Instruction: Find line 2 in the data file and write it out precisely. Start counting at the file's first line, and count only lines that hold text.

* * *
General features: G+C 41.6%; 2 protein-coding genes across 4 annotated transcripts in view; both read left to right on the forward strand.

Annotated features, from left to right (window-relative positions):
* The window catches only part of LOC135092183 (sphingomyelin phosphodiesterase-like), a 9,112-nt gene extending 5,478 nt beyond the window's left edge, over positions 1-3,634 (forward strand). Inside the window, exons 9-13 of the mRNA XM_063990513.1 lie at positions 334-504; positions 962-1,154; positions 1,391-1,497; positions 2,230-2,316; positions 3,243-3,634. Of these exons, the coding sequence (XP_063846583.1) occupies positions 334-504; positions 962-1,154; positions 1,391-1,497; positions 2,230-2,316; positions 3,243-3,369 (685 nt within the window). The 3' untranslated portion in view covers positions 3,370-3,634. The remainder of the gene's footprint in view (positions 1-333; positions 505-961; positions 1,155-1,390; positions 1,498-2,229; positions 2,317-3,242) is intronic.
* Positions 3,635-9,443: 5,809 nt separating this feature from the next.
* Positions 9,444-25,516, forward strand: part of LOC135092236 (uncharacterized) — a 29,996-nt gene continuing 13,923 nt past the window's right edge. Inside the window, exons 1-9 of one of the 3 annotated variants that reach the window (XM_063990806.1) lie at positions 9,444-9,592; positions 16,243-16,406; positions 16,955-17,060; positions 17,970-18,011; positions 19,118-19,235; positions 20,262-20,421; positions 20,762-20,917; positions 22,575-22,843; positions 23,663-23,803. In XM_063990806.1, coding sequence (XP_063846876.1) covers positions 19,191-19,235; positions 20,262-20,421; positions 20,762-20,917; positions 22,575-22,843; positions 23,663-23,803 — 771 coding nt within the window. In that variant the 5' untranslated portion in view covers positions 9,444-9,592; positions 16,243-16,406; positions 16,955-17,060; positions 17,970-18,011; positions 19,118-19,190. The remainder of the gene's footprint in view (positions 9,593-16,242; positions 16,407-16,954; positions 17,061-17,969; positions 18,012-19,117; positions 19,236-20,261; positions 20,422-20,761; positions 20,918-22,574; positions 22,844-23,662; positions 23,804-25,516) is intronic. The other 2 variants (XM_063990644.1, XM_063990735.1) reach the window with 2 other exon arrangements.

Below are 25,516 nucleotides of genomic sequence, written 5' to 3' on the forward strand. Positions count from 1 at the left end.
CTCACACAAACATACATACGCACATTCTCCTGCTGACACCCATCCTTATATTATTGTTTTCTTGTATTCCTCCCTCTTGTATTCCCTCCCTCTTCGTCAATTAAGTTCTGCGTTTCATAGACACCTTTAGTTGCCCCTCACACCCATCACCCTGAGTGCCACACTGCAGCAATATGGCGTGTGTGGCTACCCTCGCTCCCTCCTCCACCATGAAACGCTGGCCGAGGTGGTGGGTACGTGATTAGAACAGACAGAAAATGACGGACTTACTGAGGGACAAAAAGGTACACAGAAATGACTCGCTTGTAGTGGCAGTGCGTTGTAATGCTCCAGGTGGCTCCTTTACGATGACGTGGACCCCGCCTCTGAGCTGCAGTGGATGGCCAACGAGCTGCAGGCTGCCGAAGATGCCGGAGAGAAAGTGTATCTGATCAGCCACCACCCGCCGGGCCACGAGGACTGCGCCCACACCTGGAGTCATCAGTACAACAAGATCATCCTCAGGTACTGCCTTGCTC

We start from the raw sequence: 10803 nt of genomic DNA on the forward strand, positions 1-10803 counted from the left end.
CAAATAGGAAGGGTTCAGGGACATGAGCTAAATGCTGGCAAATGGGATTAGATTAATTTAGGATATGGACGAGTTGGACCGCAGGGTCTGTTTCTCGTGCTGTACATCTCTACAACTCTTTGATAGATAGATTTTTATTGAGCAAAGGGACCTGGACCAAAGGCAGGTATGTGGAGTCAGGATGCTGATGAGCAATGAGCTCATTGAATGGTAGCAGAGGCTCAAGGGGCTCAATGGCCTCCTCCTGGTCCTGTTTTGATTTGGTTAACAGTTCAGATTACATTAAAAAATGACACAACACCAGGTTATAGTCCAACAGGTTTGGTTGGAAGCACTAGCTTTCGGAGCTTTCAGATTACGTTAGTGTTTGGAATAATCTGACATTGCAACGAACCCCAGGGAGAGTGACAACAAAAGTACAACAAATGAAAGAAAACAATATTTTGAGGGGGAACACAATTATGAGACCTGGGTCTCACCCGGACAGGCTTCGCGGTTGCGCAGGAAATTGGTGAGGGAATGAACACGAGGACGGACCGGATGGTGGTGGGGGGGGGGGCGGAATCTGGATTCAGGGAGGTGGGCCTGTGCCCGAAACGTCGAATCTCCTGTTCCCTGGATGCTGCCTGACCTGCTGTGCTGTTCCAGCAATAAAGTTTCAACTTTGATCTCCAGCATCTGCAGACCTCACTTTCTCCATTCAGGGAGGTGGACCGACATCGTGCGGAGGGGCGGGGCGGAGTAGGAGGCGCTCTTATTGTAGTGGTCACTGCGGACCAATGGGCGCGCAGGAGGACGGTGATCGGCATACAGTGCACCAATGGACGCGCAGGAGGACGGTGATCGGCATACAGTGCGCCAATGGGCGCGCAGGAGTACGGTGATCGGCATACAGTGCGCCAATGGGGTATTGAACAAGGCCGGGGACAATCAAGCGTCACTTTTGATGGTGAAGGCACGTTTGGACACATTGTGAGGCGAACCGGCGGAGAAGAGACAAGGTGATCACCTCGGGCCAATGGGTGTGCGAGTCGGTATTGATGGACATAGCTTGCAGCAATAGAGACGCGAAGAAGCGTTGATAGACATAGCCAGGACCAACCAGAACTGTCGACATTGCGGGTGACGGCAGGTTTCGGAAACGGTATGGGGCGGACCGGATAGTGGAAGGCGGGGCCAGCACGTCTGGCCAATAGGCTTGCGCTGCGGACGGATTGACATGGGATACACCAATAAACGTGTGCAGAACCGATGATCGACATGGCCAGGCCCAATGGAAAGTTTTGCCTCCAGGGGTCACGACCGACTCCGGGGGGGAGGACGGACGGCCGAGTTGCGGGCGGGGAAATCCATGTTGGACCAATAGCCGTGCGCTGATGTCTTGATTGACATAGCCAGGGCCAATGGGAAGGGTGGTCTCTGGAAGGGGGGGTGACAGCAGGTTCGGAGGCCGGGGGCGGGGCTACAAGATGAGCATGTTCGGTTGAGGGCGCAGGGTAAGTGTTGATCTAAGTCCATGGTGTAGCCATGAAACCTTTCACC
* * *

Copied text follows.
Annotated features, from left to right (window-relative positions):